'We passed along a short winding path, closely bordered with young spruce or Silver firs, till we came to the door of a little low summer house, which on opening, presented us through a large square window in the opposite wall with a miniature of as beautiful and romantic a fall of water as the imagination can conceive, within so very limited a compass.'

I even like to think that this exquisite little view would have been so memorable as to ensure that it, at least, would be remembered exactly and not 'jumbled together' with other experiences, in the way which Jane Austen had clearly found insufferable as her acquaintances recounted their own travels.

The grotto still exists in the grounds of Rydal Hall and has recently been beautifully restored. Standing in it and looking out at the scene, the modern visitor is taken back two hundred years or so to share a delightful experience with travellers such as the Gardiners and their niece.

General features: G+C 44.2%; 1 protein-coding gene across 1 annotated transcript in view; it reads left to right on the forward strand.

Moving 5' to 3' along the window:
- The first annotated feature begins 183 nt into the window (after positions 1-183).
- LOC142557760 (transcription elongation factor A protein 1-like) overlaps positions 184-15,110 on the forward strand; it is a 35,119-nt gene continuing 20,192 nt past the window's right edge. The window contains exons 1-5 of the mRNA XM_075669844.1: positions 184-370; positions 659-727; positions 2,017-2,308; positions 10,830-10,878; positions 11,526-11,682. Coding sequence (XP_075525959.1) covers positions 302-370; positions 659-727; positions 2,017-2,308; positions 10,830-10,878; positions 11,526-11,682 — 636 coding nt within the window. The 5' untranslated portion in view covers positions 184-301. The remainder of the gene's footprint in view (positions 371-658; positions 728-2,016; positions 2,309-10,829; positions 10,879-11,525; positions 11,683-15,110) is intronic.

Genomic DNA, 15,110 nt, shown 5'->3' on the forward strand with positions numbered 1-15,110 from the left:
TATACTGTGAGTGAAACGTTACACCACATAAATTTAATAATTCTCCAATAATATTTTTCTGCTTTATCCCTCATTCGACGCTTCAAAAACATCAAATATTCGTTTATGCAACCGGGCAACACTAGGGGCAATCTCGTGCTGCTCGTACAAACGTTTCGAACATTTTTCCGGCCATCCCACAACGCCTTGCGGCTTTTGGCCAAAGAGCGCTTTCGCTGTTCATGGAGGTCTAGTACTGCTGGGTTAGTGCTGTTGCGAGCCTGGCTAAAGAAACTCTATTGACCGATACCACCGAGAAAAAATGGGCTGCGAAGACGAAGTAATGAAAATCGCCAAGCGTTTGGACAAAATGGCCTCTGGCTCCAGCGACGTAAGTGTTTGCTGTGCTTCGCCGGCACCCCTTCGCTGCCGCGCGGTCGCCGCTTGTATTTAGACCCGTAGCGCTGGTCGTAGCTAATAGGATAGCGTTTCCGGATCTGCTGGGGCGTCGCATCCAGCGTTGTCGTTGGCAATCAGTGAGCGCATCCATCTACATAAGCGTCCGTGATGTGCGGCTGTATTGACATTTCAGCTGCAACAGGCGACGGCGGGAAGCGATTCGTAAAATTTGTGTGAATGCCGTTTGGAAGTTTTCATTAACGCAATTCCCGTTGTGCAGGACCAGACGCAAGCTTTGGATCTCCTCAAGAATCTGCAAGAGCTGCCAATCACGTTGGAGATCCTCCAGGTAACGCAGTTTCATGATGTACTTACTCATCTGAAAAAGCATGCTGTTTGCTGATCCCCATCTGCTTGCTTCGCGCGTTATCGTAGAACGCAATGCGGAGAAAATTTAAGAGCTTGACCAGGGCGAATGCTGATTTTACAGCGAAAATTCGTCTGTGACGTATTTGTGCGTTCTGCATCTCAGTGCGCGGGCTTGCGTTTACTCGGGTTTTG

By marianveevers, Jun 22 2017 10:17AM

There's no doubt about it, William Wordsworth's friend, Robert Southey, was a handsome man. There is a print of him hanging in an upstairs room at Dove Cottage and when I introduce him to visitors, many – particularly the ladies in the company – are very favourably impressed by his looks. Some have even paid him the ultimate compliment of seeing in him their idea of the hero of Pride and Prejudice.

The fine features and the elegant Georgian outfit are certainly suggestive of a Darcy – though maybe he is rather slight and fragile looking for the master of Pemberley, whose height wins Mrs Bennet's admiration. But the comments I've heard have set me thinking…

Perhaps there is something in Mr Southey's air: a mixture of hauteur, self-assurance and reliability that brings Mr Darcy to mind: something that says here is a handsome fellow with inner strength and hidden depths. The sensual man that Coleridge's portraits reveal certainly looks more like the kind of character who might persuade a girl to elope to Gretna Green – and then take her no further than a bed in a sleazy area of London. And Wordsworth's hard, driven look… No, it's no good, my imagination fails me. I can't fit William Wordsworth into a Jane Austen novel.